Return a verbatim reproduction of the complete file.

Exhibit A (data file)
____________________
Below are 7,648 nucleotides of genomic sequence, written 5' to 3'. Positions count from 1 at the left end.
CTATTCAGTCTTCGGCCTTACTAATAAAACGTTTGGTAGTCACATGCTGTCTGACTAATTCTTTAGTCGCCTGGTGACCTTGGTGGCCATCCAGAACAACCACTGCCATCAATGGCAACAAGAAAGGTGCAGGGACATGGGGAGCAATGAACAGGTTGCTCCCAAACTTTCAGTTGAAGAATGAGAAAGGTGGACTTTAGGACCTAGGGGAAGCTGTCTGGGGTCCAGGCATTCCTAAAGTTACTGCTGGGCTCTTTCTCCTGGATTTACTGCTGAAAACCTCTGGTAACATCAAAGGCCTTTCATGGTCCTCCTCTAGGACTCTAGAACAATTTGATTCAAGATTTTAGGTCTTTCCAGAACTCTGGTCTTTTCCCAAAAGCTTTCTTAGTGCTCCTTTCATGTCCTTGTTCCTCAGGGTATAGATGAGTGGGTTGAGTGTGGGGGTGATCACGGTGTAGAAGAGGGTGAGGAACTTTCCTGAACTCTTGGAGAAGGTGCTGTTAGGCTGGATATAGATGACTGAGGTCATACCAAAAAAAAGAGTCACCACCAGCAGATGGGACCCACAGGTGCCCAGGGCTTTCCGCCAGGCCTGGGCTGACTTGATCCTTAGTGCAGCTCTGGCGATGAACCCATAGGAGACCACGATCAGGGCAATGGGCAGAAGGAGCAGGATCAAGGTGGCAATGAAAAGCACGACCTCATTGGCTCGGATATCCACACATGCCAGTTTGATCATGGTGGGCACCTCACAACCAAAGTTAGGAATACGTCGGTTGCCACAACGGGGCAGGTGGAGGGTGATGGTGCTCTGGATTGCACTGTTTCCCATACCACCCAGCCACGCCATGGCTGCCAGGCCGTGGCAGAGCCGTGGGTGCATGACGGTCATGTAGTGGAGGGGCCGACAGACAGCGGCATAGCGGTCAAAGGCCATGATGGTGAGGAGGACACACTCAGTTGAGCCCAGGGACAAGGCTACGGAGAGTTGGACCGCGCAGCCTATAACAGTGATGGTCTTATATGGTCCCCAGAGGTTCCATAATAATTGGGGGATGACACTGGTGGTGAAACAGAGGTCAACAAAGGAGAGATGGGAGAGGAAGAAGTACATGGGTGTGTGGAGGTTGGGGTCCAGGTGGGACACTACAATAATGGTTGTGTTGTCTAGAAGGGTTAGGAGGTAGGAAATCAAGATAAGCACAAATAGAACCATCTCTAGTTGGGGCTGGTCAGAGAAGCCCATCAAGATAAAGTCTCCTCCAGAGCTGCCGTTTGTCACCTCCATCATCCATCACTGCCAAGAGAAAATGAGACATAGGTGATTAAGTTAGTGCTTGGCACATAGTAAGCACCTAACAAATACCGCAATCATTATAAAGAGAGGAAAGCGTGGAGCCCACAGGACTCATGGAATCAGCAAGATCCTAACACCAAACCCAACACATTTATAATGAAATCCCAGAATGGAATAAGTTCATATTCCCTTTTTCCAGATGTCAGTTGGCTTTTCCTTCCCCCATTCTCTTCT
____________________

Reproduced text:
Below are 7,648 nucleotides of genomic sequence, written 5' to 3'. Positions count from 1 at the left end.
CTATTCAGTCTTCGGCCTTACTAATAAAACGTTTGGTAGTCACATGCTGTCTGACTAATTCTTTAGTCGCCTGGTGACCTTGGTGGCCATCCAGAACAACCACTGCCATCAATGGCAACAAGAAAGGTGCAGGGACATGGGGAGCAATGAACAGGTTGCTCCCAAACTTTCAGTTGAAGAATGAGAAAGGTGGACTTTAGGACCTAGGGGAAGCTGTCTGGGGTCCAGGCATTCCTAAAGTTACTGCTGGGCTCTTTCTCCTGGATTTACTGCTGAAAACCTCTGGTAACATCAAAGGCCTTTCATGGTCCTCCTCTAGGACTCTAGAACAATTTGATTCAAGATTTTAGGTCTTTCCAGAACTCTGGTCTTTTCCCAAAAGCTTTCTTAGTGCTCCTTTCATGTCCTTGTTCCTCAGGGTATAGATGAGTGGGTTGAGTGTGGGGGTGATCACGGTGTAGAAGAGGGTGAGGAACTTTCCTGAACTCTTGGAGAAGGTGCTGTTAGGCTGGATATAGATGACTGAGGTCATACCAAAAAAAAGAGTCACCACCAGCAGATGGGACCCACAGGTGCCCAGGGCTTTCCGCCAGGCCTGGGCTGACTTGATCCTTAGTGCAGCTCTGGCGATGAACCCATAGGAGACCACGATCAGGGCAATGGGCAGAAGGAGCAGGATCAAGGTGGCAATGAAAAGCACGACCTCATTGGCTCGGATATCCACACATGCCAGTTTGATCATGGTGGGCACCTCACAACCAAAGTTAGGAATACGTCGGTTGCCACAACGGGGCAGGTGGAGGGTGATGGTGCTCTGGATTGCACTGTTTCCCATACCACCCAGCCACGCCATGGCTGCCAGGCCGTGGCAGAGCCGTGGGTGCATGACGGTCATGTAGTGGAGGGGCCGACAGACAGCGGCATAGCGGTCAAAGGCCATGATGGTGAGGAGGACACACTCAGTTGAGCCCAGGGACAAGGCTACGGAGAGTTGGACCGCGCAGCCTATAACAGTGATGGTCTTATATGGTCCCCAGAGGTTCCATAATAATTGGGGGATGACACTGGTGGTGAAACAGAGGTCAACAAAGGAGAGATGGGAGAGGAAGAAGTACATGGGTGTGTGGAGGTTGGGGTCCAGGTGGGACACTACAATAATGGTTGTGTTGTCTAGAAGGGTTAGGAGGTAGGAAATCAAGATAAGCACAAATAGAACCATCTCTAGTTGGGGCTGGTCAGAGAAGCCCATCAAGATAAAGTCTCCTCCAGAGCTGCCGTTTGTCACCTCCATCATCCATCACTGCCAAGAGAAAATGAGACATAGGTGATTAAGTTAGTGCTTGGCACATAGTAAGCACCTAACAAATACCGCAATCATTATAAAGAGAGGAAAGCGTGGAGCCCACAGGACTCATGGAATCAGCAAGATCCTAACACCAAACCCAACACATTTATAATGAAATCCCAGAATGGAATAAGTTCATATTCCCTTTTTCCAGATGTCAGTTGGCTTTTCCTTCCCCCATTCTCTTCT